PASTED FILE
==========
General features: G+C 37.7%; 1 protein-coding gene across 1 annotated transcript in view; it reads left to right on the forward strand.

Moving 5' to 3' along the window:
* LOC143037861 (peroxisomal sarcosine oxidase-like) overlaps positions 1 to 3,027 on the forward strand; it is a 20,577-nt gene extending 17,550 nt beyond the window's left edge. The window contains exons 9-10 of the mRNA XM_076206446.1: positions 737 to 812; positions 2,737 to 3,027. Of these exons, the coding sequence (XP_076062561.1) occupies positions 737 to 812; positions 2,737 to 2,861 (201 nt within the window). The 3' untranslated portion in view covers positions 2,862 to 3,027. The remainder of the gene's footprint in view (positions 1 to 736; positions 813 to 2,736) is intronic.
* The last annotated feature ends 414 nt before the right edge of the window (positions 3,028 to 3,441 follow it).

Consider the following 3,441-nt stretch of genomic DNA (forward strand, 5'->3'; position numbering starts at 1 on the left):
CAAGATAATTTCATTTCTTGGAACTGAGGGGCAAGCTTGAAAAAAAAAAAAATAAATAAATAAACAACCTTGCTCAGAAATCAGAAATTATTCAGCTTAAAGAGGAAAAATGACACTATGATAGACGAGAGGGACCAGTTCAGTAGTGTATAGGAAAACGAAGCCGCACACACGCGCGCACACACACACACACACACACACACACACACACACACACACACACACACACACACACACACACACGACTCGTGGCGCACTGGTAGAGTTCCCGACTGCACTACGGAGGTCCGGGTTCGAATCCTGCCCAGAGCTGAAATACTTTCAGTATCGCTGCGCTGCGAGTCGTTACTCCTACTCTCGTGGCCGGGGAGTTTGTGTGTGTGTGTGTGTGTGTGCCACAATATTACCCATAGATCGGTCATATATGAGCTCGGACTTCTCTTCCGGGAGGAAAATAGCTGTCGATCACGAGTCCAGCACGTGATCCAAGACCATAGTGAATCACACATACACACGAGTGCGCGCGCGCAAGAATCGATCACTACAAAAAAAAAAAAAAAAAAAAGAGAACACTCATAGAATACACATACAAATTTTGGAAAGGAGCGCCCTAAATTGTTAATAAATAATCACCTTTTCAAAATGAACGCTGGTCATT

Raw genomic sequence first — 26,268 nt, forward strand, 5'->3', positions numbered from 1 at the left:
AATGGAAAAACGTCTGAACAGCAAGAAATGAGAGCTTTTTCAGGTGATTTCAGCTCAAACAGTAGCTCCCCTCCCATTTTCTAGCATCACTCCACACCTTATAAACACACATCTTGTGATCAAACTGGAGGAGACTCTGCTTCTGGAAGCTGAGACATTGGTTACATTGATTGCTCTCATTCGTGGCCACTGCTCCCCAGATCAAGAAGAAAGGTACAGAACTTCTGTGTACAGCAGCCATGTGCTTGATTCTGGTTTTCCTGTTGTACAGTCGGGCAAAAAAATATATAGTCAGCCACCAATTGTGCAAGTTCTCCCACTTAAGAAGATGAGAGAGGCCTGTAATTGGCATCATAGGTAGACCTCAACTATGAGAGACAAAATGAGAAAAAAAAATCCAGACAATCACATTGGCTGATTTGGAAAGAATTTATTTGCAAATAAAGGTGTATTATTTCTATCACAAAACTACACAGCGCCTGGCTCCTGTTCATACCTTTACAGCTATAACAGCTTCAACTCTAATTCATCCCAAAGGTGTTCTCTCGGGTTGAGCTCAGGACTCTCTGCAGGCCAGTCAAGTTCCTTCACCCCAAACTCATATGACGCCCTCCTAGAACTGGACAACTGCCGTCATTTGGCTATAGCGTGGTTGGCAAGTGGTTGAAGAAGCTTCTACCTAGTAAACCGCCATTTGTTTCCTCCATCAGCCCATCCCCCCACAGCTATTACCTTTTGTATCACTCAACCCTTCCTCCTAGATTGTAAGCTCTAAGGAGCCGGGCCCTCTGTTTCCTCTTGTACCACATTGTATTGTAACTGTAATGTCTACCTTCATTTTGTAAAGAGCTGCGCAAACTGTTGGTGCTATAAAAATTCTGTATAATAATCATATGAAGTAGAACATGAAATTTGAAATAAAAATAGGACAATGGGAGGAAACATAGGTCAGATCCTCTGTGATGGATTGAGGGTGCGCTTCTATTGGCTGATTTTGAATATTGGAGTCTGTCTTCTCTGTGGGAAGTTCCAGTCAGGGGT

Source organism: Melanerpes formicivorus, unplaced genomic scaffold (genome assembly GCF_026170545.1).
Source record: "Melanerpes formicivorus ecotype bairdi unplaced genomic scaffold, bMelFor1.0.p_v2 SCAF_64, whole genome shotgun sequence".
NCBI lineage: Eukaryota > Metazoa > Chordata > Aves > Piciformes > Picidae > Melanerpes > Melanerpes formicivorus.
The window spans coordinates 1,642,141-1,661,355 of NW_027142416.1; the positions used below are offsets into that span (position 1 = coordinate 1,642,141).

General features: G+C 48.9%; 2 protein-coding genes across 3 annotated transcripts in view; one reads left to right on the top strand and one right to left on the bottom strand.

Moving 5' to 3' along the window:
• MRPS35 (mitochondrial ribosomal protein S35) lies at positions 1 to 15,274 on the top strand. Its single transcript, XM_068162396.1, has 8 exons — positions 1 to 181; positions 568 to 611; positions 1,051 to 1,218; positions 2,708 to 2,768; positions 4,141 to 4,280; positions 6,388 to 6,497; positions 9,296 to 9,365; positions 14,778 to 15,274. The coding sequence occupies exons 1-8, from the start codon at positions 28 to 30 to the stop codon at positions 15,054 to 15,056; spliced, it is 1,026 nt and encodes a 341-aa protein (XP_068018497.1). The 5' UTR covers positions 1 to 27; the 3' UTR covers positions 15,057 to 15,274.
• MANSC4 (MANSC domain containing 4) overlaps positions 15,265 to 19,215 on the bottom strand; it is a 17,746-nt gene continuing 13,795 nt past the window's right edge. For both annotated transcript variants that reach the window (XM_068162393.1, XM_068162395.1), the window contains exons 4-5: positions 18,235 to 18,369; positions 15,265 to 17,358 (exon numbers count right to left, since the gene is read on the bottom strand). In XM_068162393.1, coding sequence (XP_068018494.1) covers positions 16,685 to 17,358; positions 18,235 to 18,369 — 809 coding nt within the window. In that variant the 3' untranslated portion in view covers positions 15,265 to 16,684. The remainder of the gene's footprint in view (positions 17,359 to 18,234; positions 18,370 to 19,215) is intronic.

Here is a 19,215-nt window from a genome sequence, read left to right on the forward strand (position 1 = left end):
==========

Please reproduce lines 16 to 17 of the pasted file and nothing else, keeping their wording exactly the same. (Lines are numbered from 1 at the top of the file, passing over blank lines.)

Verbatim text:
• MANSC4 (MANSC domain containing 4) overlaps positions 15,265 to 19,215 on the bottom strand; it is a 17,746-nt gene continuing 13,795 nt past the window's right edge. For both annotated transcript variants that reach the window (XM_068162393.1, XM_068162395.1), the window contains exons 4-5: positions 18,235 to 18,369; positions 15,265 to 17,358 (exon numbers count right to left, since the gene is read on the bottom strand). In XM_068162393.1, coding sequence (XP_068018494.1) covers positions 16,685 to 17,358; positions 18,235 to 18,369 — 809 coding nt within the window. In that variant the 3' untranslated portion in view covers positions 15,265 to 16,684. The remainder of the gene's footprint in view (positions 17,359 to 18,234; positions 18,370 to 19,215) is intronic.

Here is a 19,215-nt window from a genome sequence, read left to right on the forward strand (position 1 = left end):